The environmental lobby cannot nor should be ignored. In the most simplistic terms it pits industry and big business economic pressure against the few who are effected locally and the many that foresee a global crisis driven by climate change. The cancellation or deferment of development for mining projects from Romania, to Chile and Argentina, has resulted in billions of dollars in write downs due to local environmental concerns. In addition, both oil sands projects, and the pipelines required to move increased production from them, have been deferred, and are being closely examined for possible cancellation, due to widespread opposition to the higher carbon emissions from oil sands production and the potential to negatively impact global climate change. Environmental concerns are also extremely confrontational on a local basis, where the potential for rail, pipeline, or tidewater tanker-based disaster scenarios for oil transportation are readily supported by history and a rash of more recent incidents. The environmental lobby is also concerned with the impact of hydraulic fracturing (fracking) of both oil and gas resource plays, where local concerns have expanded to embrace the larger debate over global climate change.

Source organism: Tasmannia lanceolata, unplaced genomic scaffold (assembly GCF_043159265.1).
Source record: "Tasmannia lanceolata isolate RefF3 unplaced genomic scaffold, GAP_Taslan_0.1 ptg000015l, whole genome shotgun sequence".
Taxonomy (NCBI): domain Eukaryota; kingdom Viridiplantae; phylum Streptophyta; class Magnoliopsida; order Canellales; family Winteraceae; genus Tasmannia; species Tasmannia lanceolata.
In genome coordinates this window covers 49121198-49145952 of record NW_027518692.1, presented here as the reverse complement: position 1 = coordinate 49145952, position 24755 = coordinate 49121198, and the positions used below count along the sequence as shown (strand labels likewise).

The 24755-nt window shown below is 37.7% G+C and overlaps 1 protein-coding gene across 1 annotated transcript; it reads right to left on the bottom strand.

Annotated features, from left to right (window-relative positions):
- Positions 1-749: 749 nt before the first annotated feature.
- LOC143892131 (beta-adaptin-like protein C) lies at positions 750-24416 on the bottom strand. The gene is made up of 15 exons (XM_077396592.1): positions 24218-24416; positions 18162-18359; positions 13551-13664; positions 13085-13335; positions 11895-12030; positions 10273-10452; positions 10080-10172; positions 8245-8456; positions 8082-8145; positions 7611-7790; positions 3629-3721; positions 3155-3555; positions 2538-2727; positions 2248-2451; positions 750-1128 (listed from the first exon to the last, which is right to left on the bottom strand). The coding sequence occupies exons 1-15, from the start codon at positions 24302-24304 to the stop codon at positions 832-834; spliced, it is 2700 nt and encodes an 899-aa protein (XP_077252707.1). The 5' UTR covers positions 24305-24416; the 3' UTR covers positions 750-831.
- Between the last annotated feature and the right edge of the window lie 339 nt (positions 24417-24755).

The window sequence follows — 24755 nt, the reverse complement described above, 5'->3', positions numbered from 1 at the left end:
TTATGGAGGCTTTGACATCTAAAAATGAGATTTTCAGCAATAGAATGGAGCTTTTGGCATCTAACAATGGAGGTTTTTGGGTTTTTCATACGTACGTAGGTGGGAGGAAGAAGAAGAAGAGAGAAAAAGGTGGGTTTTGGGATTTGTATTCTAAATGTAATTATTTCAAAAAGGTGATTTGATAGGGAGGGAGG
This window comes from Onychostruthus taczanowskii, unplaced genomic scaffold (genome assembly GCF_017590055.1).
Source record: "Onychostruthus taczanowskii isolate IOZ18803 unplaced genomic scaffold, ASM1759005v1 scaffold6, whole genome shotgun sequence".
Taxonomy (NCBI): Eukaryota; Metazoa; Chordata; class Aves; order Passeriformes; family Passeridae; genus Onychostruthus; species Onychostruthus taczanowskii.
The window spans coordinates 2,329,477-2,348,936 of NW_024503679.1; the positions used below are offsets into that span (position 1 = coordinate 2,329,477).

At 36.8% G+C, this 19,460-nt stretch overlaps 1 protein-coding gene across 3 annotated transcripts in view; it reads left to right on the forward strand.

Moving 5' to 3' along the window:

With the Environment and Climate Change concerns providing the backdrop for discussion, debate and decision making around the future of the North American energy sector, this theme appropriately segues into the next two topics which have dominated energy business news over the past year.
3. The Fracking Revolution
The fracking revolution has changed the global petroleum map, making North America the fastest growing oil and gas producer in the world (the IEA now expects the U.S. to overtake Saudi Arabia as the world’s biggest oil producer by 2015). Fracking in one form or another has been around for more than a century when a rudimentary version was used to stimulate shallow oil wells in Pennsylvania. The first commercial use of hydraulic fracturing (fracking with liquids) was conducted in 1949 in Oklahoma and Texas oil wells, and the current technology for gas fracking dates back to the mid-1990s.
Fracking, formally known as hydraulic fracturing, is under attack across the world, particularly in regions without long histories of oil and gas production, and the technology has been caught up in the larger, international debate over climate change. Environmental activists have persuaded New York state authorities to impose a statewide moratorium and a study which will try to assess the impact of fracking on potential ground water and air pollution. Groups with names like “Artists Against Fracking” get increasing press coverage, and film documentaries such as “Gasland”, a 2010 American production nominated for an Academy Award, are also popularizing the issue. Opposition to fracking is not limited to North America, and countries such as France have banned the technology, whilst others such as Canada and the U.K. have imposed moratoriums in various regions, whilst regulations are debated that would establish tight operating standards and close monitoring to address concerns ranging from toxic chemicals and petroleum entering aquifers, to the potential for causing or aggravating earthquakes!